A very small glimpse into the High Priest of Set’s universe…
I recently came across an article about an incredible document – Leonardo Da Vinci’s to-do list. Written in 1490, the list enumerates a variety of tasks Da Vinci set out to complete (i.e. “Draw Milan”).
What struck me the most about this list, though, was how many times Da Vinci writes “Ask X to show you Y.”
Ask Benedetto Potinari (A Florentine Merchant) by what means they go on ice in Flanders.
Ask Maestro Antonio how mortars are positioned on bastions by day or night.
Get the master of arithmetic to show you how to square a triangle.
Over and over, Da Vinci states that he’s looking for people to teach him things. Keep in mind this list was written in 1490, when he was about 38 years old and well into his professional life.
Here we have a man who, by most anyone’s estimation, was a genius and a master of a truly amazing number of trades, crafts, and disciplines. One would think that he would be the source, the person everyone else came to for answers. Yet he never stopped looking to learn from people who knew more than he did.
There’s a common pitfall among black magicians, wherein we convince ourselves that other people are unnecessary or can’t matter to our Initiation. Because, if I am a god, why would I need someone else? There are two outcomes to this scenario, and neither one is pretty. First you have someone who lives a completely isolated existence, a legend in his own mind, convinced of his divine power, but with no real world mastery to show for it. Second, the guru who surrounds herself with an echo chamber of yes-men, who never question, challenge or teach her anything.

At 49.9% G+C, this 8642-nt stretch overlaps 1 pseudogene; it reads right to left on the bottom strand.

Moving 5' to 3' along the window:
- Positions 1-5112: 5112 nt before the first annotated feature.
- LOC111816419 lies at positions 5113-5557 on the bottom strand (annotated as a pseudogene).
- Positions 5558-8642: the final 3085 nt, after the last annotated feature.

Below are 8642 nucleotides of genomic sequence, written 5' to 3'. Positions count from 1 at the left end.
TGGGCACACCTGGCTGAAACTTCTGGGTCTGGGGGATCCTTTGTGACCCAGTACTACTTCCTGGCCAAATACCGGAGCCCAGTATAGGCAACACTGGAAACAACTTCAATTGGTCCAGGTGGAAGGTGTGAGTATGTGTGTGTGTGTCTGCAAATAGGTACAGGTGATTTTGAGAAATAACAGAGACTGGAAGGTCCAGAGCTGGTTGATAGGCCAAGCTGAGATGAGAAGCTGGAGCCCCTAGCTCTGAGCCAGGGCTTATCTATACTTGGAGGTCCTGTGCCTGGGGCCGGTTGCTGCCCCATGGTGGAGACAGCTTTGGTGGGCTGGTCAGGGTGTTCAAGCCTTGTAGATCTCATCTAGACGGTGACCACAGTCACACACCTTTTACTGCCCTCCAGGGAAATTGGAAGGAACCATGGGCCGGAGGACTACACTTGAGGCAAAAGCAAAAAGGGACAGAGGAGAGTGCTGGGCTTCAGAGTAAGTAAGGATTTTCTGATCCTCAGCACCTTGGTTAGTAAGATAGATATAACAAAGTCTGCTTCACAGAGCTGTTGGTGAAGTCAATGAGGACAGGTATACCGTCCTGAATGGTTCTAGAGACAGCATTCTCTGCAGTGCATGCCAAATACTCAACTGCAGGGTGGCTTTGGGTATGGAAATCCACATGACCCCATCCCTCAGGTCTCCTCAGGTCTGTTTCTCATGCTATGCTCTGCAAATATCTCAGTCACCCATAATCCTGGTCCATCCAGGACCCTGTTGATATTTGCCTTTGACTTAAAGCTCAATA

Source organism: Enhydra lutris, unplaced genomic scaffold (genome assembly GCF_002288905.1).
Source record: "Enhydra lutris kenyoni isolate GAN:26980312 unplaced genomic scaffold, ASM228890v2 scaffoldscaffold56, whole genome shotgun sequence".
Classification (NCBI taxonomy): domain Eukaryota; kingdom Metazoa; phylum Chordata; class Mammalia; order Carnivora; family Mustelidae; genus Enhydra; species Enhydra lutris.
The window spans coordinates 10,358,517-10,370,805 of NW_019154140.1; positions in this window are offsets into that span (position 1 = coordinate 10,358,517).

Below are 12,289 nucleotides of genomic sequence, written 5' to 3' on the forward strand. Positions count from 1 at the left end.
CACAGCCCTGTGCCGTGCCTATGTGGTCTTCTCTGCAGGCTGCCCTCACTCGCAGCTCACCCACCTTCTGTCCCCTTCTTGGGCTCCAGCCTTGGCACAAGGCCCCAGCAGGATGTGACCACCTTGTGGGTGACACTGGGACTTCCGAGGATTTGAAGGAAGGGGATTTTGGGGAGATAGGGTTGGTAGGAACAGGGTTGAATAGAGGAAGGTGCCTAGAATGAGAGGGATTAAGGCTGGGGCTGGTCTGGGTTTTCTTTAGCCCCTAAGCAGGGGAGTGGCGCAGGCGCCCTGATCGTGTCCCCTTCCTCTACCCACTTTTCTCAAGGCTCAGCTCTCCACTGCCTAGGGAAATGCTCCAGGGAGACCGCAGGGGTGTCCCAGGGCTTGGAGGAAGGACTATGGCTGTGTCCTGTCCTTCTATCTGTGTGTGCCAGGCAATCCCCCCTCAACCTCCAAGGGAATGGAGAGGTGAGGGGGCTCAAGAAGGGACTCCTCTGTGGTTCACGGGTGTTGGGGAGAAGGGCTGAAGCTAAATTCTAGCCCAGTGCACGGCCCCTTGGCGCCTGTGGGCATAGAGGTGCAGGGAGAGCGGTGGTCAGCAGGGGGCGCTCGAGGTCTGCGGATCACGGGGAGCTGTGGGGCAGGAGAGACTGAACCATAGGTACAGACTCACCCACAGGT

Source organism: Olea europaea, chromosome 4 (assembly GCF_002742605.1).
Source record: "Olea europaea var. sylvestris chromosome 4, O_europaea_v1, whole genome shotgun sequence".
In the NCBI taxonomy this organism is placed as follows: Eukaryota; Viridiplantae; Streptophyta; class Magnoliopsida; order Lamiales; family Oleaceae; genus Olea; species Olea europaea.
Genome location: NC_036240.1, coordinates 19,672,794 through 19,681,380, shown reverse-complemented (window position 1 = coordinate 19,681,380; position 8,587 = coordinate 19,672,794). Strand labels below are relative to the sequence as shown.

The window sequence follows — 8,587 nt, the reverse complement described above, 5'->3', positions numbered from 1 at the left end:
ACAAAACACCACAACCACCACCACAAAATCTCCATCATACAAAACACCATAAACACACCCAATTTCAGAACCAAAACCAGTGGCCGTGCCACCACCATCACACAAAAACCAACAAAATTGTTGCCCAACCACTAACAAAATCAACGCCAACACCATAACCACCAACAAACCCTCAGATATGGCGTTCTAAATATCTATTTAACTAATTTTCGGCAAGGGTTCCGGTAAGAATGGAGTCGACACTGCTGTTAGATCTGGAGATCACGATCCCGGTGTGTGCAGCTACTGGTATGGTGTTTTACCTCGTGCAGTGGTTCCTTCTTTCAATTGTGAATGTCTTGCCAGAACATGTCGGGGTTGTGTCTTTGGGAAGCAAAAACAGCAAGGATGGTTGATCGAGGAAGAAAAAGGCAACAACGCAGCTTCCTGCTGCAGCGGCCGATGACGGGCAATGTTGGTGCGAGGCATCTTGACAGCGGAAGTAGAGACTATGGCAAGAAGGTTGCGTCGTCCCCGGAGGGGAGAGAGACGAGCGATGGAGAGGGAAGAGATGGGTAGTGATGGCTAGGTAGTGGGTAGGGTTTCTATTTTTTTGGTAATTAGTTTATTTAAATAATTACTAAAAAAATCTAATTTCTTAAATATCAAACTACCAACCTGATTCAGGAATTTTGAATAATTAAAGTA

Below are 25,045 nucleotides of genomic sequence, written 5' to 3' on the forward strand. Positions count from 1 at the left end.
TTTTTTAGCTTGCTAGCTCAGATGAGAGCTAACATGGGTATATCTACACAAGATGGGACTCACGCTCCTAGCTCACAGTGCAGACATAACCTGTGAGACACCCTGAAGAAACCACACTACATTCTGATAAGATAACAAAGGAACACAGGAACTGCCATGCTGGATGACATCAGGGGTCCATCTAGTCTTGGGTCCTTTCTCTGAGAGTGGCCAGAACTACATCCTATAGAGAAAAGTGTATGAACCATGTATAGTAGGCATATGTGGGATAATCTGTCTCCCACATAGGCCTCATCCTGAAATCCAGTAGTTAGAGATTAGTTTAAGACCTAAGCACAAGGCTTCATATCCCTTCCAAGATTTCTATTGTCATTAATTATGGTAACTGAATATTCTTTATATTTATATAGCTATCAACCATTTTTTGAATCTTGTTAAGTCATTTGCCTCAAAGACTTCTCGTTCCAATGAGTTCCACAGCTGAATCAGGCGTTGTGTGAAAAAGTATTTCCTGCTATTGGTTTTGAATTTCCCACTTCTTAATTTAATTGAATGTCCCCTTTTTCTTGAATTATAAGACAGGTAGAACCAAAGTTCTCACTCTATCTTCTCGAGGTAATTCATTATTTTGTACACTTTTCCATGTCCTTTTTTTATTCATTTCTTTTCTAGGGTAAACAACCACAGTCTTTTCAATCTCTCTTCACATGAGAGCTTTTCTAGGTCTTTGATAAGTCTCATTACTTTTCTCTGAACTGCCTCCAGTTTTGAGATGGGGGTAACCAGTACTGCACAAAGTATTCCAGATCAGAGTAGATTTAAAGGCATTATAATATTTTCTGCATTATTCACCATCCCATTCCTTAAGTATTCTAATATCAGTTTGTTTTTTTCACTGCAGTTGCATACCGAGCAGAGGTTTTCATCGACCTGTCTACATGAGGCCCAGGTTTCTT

Photo by Jay Cross
For me, the purpose of the Temple of Set is to provide its students with an honest and effective feedback loop. We seek each other out to ask for advice and share references. But it’s also immeasurably valuable to have a group of people who will help you understand when you’ve failed, or call you out on your own bullshit. It takes courage to ask for that kind of feedback, to put yourself out there knowing that you might very well get an unpleasant answer. The ability to overcome failure and withstand scrutiny are a vital part of how we prove ourselves, how we come out of the other side a stronger person, and a better magician.
Setians often refer to Isolate Intelligence – that spark of consciousness which is uniquely and singularly our own. Yet there is a galaxy of difference between “isolate” and “isolated.” Isolate intelligence may, at will, interact with and enhance itself from interacting with others, whereas an isolated individual would not.
Photo by ideacreamanuelaPps
Ultimately, we’ve chosen the left hand path because we want to be challenged, and made stronger for it. What am I learning from my interactions? What can I gain from my shortcomings? What can someone else’s perspective show me?
If you’re the smartest person in the room, then you’re in the wrong room.
Photo by Esteban Chiner
Death is one of the very few common threads that runs through the entirety of humanity’s experience. Every person who has ever lived has been touched by death, and eventually succumbed themselves. Most religions and belief systems seek to provide a sense of security around death, allowing their adherents to peacefully pass through life with some kind of assurance of what will happen to them after they leave their body behind.